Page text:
The behavioral animal models for the study of ND are useful to induce a pathology mainly after the manipulation of specific conditions. Albeit an animal model does not cover all the symptoms of one pathology (validity criteria), their use is a powerful approach to study the neurobiological bases of ND. Further, the inclusion of behavioral animal models in the study of ND offers the advantage of evaluating the possible factors that may contribute to the development of the problem and the potential treatments to solve it in an integral preparation.
This Research Topic will mainly accept articles/reviews covering investigations on ND that use in vivo techniques, including translational (preclinical) and clinical studies. However, in vitro studies strongly related to the in vivo investigation may also be acceptable.


Keywords: Behavior; Electrophysiology, Neurological Disorders, Optogenetics, Two-photon


Important Note: All contributions to this Research Topic must be within the scope of the section and journal to which they are submitted, as defined in their mission statements. Frontiers reserves the right to guide an out-of-scope manuscript to a more suitable section or journal at any stage of peer review.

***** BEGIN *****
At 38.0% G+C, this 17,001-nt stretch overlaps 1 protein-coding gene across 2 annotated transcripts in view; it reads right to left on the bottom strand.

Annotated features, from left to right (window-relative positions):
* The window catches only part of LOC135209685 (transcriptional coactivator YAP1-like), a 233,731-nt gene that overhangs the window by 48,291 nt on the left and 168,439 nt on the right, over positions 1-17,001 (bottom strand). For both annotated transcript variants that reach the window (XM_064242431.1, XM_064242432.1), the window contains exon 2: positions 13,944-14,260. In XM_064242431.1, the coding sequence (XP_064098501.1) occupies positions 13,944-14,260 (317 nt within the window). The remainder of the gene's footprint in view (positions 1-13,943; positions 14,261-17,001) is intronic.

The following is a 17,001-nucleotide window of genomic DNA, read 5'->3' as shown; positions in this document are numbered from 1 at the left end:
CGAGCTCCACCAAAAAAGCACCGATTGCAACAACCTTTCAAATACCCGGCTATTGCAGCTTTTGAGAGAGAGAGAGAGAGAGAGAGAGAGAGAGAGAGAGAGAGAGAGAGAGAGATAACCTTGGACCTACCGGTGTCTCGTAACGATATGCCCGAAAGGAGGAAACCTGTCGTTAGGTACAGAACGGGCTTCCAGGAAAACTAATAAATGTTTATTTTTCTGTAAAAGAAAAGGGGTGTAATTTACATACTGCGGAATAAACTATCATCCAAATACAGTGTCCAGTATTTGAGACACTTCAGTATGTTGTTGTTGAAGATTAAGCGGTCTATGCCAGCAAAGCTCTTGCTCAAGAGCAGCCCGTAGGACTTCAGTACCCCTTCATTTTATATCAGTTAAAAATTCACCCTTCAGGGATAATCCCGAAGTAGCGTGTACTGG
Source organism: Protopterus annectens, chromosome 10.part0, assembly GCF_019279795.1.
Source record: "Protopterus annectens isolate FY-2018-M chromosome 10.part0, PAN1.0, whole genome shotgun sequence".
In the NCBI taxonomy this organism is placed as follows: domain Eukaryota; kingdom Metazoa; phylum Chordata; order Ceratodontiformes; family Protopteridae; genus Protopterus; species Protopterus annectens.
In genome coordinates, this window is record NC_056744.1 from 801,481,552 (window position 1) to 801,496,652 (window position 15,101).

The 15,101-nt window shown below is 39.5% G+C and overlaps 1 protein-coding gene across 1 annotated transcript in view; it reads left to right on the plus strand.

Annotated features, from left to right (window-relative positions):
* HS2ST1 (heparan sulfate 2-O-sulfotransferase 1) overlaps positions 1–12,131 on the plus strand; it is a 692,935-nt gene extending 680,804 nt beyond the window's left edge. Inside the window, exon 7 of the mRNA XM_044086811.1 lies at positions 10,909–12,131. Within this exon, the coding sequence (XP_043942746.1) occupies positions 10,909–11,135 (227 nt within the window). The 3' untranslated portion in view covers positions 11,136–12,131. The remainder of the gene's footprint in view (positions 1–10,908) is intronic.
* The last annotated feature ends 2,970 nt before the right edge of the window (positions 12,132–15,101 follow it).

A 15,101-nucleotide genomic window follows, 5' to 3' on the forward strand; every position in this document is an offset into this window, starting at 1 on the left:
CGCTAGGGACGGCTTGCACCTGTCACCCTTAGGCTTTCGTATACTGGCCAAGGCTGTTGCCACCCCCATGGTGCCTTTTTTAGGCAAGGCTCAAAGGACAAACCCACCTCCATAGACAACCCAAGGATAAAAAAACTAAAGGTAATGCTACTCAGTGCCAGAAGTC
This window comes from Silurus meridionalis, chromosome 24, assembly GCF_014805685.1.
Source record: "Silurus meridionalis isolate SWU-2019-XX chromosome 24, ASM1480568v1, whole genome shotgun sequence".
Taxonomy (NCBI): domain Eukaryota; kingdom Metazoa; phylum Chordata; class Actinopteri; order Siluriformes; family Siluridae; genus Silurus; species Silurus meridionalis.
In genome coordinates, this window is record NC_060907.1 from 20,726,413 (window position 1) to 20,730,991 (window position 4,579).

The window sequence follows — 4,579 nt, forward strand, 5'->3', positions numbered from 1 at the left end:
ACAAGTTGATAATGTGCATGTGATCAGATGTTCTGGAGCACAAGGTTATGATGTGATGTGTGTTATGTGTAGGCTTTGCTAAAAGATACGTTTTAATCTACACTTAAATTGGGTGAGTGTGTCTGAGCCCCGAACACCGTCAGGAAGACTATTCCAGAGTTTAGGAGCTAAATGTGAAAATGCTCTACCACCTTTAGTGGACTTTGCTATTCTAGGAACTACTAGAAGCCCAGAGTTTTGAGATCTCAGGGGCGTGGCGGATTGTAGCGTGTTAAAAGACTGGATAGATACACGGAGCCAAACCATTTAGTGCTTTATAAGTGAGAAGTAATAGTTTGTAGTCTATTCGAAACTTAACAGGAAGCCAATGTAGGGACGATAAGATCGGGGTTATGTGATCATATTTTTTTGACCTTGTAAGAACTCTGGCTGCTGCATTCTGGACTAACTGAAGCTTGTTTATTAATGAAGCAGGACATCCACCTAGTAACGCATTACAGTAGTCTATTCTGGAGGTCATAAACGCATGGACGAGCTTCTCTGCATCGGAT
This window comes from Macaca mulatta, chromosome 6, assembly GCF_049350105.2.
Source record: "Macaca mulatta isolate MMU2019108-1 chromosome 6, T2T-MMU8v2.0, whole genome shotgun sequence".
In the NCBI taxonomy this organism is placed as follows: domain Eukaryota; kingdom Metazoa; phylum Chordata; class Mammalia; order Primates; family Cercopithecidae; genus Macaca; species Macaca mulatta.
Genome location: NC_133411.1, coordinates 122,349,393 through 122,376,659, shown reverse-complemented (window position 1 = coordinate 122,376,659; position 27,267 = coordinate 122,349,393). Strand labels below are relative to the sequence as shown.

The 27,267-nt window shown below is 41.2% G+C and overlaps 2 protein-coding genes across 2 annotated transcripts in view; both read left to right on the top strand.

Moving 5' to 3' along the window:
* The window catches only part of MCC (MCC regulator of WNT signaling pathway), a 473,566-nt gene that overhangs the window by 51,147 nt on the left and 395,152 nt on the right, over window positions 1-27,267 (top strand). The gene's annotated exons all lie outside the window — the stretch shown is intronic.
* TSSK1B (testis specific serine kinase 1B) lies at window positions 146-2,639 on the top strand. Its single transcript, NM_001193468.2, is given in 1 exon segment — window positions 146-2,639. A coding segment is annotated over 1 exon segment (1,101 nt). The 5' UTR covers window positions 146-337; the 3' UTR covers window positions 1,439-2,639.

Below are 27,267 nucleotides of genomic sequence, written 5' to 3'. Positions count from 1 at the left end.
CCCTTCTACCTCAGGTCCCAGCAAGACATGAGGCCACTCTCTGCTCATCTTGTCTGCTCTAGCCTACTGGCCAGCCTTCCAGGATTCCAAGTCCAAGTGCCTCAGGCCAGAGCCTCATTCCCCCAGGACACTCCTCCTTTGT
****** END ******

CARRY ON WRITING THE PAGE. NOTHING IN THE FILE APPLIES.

Alterations in neuronal functionality can produce neurological disorders (ND) that may be investigated by in vitro or in vivo methodologies. In vivo investigations performed on animal models of ND provide information about brain activity in pathological and physiological conditions. Although the first in vivo investigations date back over 30 years, the recent development of new technologies and analysis procedures still make in vivo investigations a crucial and irreplaceable step in the research on ND. Optogenetics and two-photon laser scanning microscopy, complemented with other technologies, as electrophysiological recordings and behavioral tests, may cover several aspects of one pathology.
Electrophysiological recordings, obtained by electroencephalography (EEG), electrocorticography (ECoG), or local field potentials (LFP), continuously monitor electrical brain activity in sleepy or awake animals. Analysis of the waveforms can increase knowledge about brain functionality in physiological states or in pathological conditions, providing suitable biomarkers to detect a disorder or to follow its progression. In vivo electrophysiological recordings can also be performed on human patients. High-density or intracranial EEG carried out to detect and characterize a disease and its progression, or to evaluate a surgical intervention, can be used to identify new biomarkers or validate those previously found on animal models.